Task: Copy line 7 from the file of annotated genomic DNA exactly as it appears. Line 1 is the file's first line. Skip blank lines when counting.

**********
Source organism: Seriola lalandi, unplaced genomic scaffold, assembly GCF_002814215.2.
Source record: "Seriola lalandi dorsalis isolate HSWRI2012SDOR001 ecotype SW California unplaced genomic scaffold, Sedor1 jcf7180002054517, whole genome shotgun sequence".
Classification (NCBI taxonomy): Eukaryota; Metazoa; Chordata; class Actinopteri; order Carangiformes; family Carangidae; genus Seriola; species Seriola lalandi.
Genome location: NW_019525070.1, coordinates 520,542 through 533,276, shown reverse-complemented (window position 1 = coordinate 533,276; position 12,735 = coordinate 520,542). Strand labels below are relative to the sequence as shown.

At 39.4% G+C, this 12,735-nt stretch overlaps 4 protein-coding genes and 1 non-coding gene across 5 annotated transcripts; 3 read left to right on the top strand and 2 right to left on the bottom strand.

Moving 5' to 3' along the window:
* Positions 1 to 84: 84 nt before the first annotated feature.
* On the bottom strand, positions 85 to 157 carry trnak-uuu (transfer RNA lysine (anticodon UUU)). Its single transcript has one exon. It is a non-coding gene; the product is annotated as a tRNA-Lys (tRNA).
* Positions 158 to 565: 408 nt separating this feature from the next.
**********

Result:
* Positions 1 to 84: 84 nt before the first annotated feature.